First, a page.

Italian vs English Superstitions

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Italian vs English Superstitions

  1. 1. ITALIAN VERSUS BRITISH SUPERSTITIONS Laura Donati N: 130123963
  2. 2. TABLE OF CONTENTS         What is a superstition? Who is a superstitious person? Superstitions as Culture-Specific Superstitions in Intercultural Communication Italian and British Superstitions Italian versus British Superstitions What to Say and What not to Suggestions for further studies and Limitations References
  3. 3. WHAT IS A SUPERSTITION?  Superstition is a belief or practice born from the desire of explaining the unknown and to plan against misfortune. Superstitions identify meanings in the arbitrary and random chances and coincidences of life (Cameron, 2010). WHO IS A SUPERSTITIOUS PERSON?  Personal Superstitions: Believes and actions held only by one individual. → Obama, Wade Bogg, Elizabeth II, Pavarotti.
  4. 4. SUPERSTITIONS AS CULTURE-SPECIFIC Hofstede and Hofstede: Uncertainty Avoidance “The extent to which the members of a culture feel threatened by ambiguous or unknown situations” (2005)  1) Malinowsky (1948): Superstitions used to reduce anxiety. → The case of Trobriand Islanders. 2) Lewis (1963): Superstitions as ignorance. → The case of American mothers.
  5. 5. SUPERSTITIONS IN INTERCULTURAL COMMUNICATION  Brislin (1986): The case of an American branch of a Japanese manufacturing plant. → When interacting with different cultures, it is important to be especially sensitive to the superstitions the others may have.
  6. 6. ITALIAN AND BRITISH SUPERSTITIONS Never walk under ladders  Four-leaf clover: Faith, Hope, Love, Luck  Horseshoe  Ladybird  Get out of bed on the left side  Seven years of bad luck for breaking a mirror 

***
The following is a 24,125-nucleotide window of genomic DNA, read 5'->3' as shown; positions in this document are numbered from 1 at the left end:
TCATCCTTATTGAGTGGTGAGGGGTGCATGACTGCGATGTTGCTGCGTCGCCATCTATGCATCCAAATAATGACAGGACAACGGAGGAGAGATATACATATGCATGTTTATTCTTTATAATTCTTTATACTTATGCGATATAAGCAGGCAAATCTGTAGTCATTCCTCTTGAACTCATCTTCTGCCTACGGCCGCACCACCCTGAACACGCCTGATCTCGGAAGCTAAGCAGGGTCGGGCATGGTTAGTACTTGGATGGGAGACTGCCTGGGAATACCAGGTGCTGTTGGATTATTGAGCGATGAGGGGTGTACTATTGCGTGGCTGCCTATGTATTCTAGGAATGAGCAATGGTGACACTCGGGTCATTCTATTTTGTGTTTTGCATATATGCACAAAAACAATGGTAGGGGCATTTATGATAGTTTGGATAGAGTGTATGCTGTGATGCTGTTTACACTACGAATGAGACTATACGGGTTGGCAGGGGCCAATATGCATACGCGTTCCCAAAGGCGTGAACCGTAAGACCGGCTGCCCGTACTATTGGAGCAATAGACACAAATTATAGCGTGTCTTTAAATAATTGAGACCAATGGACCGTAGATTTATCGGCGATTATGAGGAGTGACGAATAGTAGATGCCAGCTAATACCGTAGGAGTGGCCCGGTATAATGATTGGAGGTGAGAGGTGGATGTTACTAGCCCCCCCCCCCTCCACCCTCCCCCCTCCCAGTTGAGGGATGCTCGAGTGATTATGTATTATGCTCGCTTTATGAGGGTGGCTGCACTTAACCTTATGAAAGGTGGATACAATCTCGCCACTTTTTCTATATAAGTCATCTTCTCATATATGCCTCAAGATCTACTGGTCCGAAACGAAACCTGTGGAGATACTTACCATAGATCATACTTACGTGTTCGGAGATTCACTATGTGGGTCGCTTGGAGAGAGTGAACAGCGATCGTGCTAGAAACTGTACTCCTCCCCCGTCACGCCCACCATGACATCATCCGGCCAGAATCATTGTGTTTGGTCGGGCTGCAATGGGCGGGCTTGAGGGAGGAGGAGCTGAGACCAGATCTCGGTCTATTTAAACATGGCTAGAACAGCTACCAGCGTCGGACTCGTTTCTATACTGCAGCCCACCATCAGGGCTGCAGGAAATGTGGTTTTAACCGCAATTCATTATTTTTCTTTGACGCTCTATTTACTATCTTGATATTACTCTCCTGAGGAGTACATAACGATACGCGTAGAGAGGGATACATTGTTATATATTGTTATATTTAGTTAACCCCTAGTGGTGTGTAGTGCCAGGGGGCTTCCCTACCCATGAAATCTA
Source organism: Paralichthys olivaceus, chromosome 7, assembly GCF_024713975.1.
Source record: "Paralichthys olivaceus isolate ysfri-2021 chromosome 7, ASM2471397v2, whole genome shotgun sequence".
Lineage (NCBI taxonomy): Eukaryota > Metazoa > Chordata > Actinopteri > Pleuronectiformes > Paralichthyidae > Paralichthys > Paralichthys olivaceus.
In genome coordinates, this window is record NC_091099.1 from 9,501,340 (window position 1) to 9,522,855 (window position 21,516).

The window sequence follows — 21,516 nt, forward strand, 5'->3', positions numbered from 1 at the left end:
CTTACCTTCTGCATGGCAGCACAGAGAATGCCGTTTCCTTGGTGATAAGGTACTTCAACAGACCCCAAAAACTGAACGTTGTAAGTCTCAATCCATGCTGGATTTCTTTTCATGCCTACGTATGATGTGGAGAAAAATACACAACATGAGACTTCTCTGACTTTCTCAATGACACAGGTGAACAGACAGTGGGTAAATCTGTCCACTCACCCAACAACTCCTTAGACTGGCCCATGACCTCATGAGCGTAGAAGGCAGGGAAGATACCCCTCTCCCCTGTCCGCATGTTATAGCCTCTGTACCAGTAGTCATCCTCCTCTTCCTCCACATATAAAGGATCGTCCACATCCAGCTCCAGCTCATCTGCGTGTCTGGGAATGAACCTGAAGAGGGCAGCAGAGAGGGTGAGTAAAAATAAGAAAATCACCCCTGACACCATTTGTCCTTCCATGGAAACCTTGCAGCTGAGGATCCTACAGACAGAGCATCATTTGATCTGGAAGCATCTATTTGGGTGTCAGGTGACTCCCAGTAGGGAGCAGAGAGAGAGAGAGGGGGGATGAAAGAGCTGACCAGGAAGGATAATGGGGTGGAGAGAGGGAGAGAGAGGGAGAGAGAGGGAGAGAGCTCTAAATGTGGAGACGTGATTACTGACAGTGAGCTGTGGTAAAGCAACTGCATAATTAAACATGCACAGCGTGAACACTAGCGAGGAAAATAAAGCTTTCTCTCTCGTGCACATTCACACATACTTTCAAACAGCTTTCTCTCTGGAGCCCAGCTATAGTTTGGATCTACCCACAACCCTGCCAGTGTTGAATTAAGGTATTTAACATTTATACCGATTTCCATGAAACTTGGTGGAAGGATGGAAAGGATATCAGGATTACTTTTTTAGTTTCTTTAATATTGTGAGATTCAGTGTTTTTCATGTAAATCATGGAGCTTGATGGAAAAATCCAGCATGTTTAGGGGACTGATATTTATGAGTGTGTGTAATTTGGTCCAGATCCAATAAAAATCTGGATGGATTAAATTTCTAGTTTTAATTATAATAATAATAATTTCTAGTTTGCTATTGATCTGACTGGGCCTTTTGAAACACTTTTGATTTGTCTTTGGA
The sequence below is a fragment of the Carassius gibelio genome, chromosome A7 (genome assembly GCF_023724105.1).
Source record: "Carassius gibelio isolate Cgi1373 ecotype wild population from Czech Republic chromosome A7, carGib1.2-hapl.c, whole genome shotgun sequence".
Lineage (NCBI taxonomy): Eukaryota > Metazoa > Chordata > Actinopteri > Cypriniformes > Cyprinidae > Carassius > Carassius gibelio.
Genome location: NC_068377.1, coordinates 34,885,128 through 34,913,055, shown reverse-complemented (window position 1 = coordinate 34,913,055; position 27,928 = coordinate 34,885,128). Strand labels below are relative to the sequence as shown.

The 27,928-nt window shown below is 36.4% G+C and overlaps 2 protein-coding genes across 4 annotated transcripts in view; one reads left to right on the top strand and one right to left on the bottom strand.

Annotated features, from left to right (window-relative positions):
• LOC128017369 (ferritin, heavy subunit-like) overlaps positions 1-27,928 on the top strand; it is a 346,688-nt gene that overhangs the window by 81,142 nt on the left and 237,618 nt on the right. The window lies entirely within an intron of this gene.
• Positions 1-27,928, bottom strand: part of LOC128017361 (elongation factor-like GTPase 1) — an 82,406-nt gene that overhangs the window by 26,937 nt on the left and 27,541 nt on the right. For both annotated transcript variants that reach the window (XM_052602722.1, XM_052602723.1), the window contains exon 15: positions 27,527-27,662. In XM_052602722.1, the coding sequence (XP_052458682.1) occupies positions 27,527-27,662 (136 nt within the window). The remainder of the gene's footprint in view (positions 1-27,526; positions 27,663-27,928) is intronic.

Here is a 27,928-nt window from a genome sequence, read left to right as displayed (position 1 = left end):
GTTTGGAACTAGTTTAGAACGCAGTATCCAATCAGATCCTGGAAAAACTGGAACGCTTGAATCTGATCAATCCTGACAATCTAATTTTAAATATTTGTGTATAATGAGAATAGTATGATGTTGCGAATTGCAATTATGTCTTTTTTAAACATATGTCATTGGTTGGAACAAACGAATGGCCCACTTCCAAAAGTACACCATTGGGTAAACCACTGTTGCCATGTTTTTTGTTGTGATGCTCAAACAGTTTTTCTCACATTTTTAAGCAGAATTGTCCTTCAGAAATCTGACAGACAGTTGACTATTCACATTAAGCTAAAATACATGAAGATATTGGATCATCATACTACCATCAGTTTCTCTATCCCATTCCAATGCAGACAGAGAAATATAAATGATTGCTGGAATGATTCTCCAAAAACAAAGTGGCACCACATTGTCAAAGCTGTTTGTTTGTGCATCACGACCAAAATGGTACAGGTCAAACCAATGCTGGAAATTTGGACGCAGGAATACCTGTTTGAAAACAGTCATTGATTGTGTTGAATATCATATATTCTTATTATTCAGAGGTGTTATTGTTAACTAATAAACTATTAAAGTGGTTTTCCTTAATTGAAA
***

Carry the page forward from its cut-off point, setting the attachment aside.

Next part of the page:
7. 7. ITALIAN VERSUS BRITISH SUPERSTITIONS Italian Touching iron  Spill oil  Owl  Black cat  Fox  Put the wallet on the bed   Friday the 17th XVII → VIXI British Touching wood  Spill salt  One magpie  White cat  Ravens and bats  Put new shoes on the table   Friday the 13th
  8. 8. WHAT TO SAY AND WHAT NOT TO Italians  “Né di Venere né di, Marte, né si sposa né si parte, né si dà inizio all’arte” “In bocca al lupo”  “Buon fortuna”  “Buona pesca!”  “Buona caccia!”  British “Find a penny, pick it up and all day long you’ll have good luck!”  “Step on a crack you’ll break your mother’s back!”  Say “white rabbit” the 1st of the month 
  9. 9. SUGGESTIONS FOR FURTHER STUDIES Why do superstitions still exist?  Will they exist forever?  What are the superstitions in other countries?  What are the roles of superstitions in the contemporary world?  LIMITATIONS Lack of sources  Time constraint  Difficulties to delimit the phenomenon of superstitions 
  10. 10. Grazie mille! Thank you! Any Questions?
  11. 11. REFERENCES Brislin, R.W. and Yoshida, T. 1994. Intercultural Communication Training: An Introduction. California:Thousand Oaks. Cameron, E., 2010. Superstition, Reason and Religion 1250-1750. Oxford: Oxford University Press. Hofstede, G. and Hofstede, G. J., 2005. What is different is dangerous. In Hofstede, G. and Hofstede, G. J., 2005. Cultures and organizations: software of the mind. New York:McGraw-Hill. pp.163-205,387-389. Lewis, L.S., 1963. Knowledge, Danger, Certainty, and the Theory of Magic. American Journal of Sociology. Vol. 69, No.1. p.7-12. Malinowski, B. 1954. Magic, Science, and Religion: and other Essays. New York:Anchor Books. Martin, D. B., 2004. Inventing Superstitions: from the hippocratics to the christians. Cambridge, Massachussetts: Harvard University Press. Opie, I. and Tatem, M., 1996. A Dictionary of Superstitions. Oxford: Oxford University Press. Stuart A. V., 1997. The Psychology of Superstition. Oxford: Oxford University Press.

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